Post Apocalyptic Mythos was a temporary environmental installation created for the Burning Man Project in an expansive dry lakebed desert. Neon wave forms were top painted to focus blue and turquoise light into the sculpted troughs. Fire erupted from another rippling trough, and a red neon snake matched the other light emitting undulating forms.

Imagery for this project was inspired by a previous exhibition in Prague titled Jeskyne Ohniveho Draka or the "Grotto of the Flame Serpent"

Special thanks to Jeff Larsen and John Lewis


Sunset Cliffs San Diego, CA

35', 2'h; d:pvc luminaria, flame, cliffside ©1989

diamond luminaria detail.
This fire medicine wheel was created as a temporary installation at the summer solstice on Sunset Cliffs in San Diego.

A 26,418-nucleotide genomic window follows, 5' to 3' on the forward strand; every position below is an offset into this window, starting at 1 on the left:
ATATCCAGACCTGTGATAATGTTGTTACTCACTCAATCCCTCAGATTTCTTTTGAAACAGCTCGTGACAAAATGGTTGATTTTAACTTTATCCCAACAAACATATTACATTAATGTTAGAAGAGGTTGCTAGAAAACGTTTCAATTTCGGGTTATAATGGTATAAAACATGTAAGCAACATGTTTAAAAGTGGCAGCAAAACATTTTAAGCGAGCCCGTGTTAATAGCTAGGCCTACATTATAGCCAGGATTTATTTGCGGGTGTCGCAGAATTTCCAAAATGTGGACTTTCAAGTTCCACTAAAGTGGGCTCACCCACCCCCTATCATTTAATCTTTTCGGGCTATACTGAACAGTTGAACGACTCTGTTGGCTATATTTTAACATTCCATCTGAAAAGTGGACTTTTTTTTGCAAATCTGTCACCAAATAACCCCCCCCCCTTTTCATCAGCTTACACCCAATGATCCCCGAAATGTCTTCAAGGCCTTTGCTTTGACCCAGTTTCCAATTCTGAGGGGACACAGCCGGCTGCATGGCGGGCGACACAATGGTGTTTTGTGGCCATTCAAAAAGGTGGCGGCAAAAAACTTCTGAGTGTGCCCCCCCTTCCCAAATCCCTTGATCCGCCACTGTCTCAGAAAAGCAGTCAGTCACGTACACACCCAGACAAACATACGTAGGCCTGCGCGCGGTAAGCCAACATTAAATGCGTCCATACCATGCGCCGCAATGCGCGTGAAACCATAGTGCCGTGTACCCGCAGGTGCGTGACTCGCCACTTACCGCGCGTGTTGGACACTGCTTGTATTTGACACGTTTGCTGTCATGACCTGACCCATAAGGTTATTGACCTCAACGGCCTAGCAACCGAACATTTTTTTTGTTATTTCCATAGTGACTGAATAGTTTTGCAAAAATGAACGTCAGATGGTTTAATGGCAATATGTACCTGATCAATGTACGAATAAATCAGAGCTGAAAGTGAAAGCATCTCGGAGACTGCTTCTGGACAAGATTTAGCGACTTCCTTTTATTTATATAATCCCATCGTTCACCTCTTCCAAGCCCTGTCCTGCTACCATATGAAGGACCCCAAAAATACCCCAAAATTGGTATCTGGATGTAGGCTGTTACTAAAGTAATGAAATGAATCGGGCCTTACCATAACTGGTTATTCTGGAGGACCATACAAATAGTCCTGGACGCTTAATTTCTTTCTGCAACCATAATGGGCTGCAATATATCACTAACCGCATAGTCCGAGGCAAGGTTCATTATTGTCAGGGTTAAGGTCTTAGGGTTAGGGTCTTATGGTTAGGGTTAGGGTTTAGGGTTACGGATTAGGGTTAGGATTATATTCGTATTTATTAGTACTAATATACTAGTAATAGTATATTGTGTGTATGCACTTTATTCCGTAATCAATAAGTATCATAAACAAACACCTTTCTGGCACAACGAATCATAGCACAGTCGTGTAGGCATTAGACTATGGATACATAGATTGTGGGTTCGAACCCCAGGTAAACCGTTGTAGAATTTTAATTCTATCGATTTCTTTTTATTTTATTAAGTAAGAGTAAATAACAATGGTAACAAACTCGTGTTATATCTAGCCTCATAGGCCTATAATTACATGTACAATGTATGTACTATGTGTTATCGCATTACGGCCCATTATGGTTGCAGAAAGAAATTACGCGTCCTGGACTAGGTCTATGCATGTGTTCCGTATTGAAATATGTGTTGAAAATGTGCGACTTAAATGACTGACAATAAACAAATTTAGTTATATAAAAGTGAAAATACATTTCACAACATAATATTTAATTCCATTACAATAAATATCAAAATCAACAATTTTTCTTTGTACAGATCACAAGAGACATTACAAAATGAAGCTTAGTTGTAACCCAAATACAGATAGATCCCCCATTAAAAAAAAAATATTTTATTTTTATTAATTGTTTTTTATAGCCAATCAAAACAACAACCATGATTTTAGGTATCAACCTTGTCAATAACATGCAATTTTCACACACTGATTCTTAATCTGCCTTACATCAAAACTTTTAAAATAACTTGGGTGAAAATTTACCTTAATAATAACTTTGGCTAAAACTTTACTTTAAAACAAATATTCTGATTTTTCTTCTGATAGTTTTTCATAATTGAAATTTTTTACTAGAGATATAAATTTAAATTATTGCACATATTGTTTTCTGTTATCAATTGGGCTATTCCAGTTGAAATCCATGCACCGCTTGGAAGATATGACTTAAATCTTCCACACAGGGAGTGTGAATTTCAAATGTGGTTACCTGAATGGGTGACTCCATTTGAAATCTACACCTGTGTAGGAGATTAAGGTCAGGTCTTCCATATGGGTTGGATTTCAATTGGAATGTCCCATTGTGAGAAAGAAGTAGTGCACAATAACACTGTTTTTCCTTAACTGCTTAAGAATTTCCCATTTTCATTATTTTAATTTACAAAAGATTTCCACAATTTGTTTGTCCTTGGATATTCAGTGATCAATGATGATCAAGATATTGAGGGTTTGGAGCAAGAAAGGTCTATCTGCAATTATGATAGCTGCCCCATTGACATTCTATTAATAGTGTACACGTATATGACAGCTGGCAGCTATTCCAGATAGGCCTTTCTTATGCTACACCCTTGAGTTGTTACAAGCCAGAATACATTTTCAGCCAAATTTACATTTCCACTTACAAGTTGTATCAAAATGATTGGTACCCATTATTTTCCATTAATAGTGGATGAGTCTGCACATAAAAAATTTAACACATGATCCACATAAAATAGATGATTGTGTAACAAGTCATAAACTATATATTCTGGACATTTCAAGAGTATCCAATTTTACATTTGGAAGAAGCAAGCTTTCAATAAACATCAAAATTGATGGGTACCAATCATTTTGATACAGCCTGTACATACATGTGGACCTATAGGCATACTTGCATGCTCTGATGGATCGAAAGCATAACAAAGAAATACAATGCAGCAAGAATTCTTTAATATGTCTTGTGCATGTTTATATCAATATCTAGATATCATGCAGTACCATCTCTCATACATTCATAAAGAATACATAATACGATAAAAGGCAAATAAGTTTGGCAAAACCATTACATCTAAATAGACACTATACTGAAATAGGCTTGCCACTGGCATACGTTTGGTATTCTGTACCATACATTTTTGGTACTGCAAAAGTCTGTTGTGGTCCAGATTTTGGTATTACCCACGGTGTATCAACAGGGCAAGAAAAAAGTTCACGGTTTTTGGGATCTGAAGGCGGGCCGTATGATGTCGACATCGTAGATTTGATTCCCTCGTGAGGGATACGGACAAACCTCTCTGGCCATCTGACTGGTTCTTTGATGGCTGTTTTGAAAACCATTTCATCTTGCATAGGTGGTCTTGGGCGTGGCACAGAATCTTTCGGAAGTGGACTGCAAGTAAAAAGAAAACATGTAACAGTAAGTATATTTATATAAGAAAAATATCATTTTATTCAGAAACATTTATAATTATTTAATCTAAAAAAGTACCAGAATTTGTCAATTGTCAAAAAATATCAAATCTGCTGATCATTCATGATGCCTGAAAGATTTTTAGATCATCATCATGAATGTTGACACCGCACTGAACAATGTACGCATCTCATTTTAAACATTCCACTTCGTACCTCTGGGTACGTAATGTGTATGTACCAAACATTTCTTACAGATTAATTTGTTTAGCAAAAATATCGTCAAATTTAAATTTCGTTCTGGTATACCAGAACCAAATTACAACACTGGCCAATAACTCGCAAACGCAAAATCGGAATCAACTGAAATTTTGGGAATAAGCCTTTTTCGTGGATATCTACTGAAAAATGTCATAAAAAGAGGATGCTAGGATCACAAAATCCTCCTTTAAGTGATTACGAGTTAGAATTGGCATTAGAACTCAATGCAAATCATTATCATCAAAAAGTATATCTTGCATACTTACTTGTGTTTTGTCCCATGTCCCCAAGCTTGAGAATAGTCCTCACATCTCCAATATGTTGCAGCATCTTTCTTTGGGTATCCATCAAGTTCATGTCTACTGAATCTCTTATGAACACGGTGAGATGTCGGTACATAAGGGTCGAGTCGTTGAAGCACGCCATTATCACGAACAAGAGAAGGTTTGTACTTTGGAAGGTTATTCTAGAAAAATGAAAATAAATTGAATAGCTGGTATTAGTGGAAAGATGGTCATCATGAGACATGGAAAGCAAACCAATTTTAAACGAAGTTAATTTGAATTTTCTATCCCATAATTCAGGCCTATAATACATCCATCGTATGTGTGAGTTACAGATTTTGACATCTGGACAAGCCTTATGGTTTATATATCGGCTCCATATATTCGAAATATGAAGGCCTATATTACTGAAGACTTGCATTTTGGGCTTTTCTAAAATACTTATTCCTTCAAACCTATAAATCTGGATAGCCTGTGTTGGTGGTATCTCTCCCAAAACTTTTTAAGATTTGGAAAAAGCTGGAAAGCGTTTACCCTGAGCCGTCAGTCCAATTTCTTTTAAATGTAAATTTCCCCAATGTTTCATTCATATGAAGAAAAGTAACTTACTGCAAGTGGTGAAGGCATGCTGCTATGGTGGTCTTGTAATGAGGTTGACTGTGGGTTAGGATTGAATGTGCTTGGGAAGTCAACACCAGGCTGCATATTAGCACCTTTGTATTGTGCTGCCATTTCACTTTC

Veiled Aquifer

San Diego, CA

10'h x 50'w x 50' d; 5-gallon water bottles, water hyacinths, dirt, found pollution, fog misting syst89em, water, night lighting; ©1989

Veiled Aquifer Mist detail. The project was a 3 month public installation.


Ucross , Wyoming

Flourine Dye, river, : © 2001 / Ucross Wyoming

Created at the Ucross Foundation artist residency in Ucross Wyoming, a fish-safe Fluorescent water tracing dye is added to a river to make the invisible currents visible. The toxic looking (antifreeze colored) dye transform this beautiful prairie river into something more curious and almost sinister for albeit a brief time. The art-action reveals the usually invisible patterns of water movement, eddies and currents. This dye is safe for fish and wildlife but creates a beautiful and highly disturbing ephemeral gesture within the landscape.

Night Fire Swim

Skowhegan, ME